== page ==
A new study from researchers in Boston has found that poorer lung function in asthmatic children, treated with inhaled corticosteroids, is linked with vitamin D deficiency.
Ann Chen Wu, MD, MPH, assistant professor in the Department of Population Medicine at Harvard Medical School and Harvard Pilgrim Health Care Institute said:
“In our study of 1,024 children with mild to moderate persistent asthma, those who were deficient in vitamin D levels showed less improvement in pre-bronchodilator forced expiratory volume in 1 second (FEV1) after one year of treatment with inhaled corticosteroids than children with sufficient levels ofvitamin D.”
The study, which was published in American Journal of Respiratory and Critical Care Medicine, used data from the Childhood Asthma Management Program. It was a multi-center trial of asthmatic children between 5 and 12 years of age who were randomly assigned to treatment with nedocromil, budesonide (inhaled corticosteroid), or a placebo. The patients’ vitamin D levels were categorized as deficient (≤ 20 ng/ml), insufficient (20-30 ng/ml), or sufficient (> 30 ng/ml).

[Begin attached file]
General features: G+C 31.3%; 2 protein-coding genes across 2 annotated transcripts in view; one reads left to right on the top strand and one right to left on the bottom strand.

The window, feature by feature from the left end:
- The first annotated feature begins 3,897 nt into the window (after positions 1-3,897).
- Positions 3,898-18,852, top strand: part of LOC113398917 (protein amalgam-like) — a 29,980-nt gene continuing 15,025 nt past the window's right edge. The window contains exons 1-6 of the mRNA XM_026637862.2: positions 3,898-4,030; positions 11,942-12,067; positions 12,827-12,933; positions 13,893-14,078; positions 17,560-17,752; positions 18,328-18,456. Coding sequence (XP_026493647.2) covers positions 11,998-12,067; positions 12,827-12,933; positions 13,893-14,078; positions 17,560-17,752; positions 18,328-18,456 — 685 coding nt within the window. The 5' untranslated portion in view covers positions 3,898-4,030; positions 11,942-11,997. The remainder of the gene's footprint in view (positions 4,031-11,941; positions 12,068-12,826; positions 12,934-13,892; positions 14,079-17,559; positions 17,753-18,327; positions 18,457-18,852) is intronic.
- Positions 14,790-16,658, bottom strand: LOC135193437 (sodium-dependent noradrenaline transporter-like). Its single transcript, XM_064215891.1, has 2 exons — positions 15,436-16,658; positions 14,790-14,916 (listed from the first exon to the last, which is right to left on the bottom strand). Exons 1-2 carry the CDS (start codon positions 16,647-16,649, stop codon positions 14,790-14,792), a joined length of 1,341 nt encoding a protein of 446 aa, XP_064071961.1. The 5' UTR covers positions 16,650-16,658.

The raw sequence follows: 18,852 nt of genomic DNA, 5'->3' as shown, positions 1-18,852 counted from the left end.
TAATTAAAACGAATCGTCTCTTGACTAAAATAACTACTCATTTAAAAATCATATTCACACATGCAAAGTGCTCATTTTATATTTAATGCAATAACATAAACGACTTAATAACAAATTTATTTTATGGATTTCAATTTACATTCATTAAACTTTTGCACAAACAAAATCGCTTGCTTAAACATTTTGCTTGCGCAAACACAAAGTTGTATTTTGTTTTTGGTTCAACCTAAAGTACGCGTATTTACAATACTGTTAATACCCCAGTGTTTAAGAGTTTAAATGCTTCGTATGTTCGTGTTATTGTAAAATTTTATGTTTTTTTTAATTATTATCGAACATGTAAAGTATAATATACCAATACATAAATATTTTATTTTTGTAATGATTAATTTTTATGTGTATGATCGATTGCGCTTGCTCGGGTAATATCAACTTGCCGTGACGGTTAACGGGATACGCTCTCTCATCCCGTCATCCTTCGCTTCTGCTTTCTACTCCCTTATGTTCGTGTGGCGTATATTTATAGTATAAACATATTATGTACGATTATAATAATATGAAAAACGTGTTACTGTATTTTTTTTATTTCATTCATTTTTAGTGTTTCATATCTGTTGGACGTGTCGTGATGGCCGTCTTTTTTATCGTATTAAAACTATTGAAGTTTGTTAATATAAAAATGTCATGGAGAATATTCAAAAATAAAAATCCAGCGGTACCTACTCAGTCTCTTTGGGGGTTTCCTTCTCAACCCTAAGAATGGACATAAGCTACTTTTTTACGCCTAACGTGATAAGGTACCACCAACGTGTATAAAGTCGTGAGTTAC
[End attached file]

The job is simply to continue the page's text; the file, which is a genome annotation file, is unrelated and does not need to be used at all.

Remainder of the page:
Pre-bronchodilator FEV1 was increased during a treatment period of 12 months by 330 ml in the vitamin D insufficiency group that were treated with inhaled corticosteroids. In the vitamin D sufficiency group, kids with the same treatment saw a 290 ml increase, and in the vitamin D deficiency group only 140 ml increase.
Children who were vitamin D deficient were more likely to be African American, older, and have a higher BMI, as oppose to children who were vitamin D sufficient or insufficient. Those that were sufficient or insufficient in vitamin D, were associated with a more significant change in pre-bronchodilator FEV1 over 12 months of treatment after adjustment for age, race, gender, BMI, history of emergency visits, and time of year that the vitamin D specimen was taken.
The study had a few minor setbacks. Limitations included having only a small sample size of 101 vitamin D deficient children, and that the researchers only examined vitamin D levels at one time point.
Dr. Wu concluded:
“Our study is the first to suggest that vitamin D sufficiency in asthmatic children treated with inhaled corticosteroids is associated with improved lung function. Accordingly, vitamin D levels should be monitored in patients with persistent asthma being treated with inhaled corticosteroids. If vitamin D levels are low, supplementation with vitamin D should be considered.”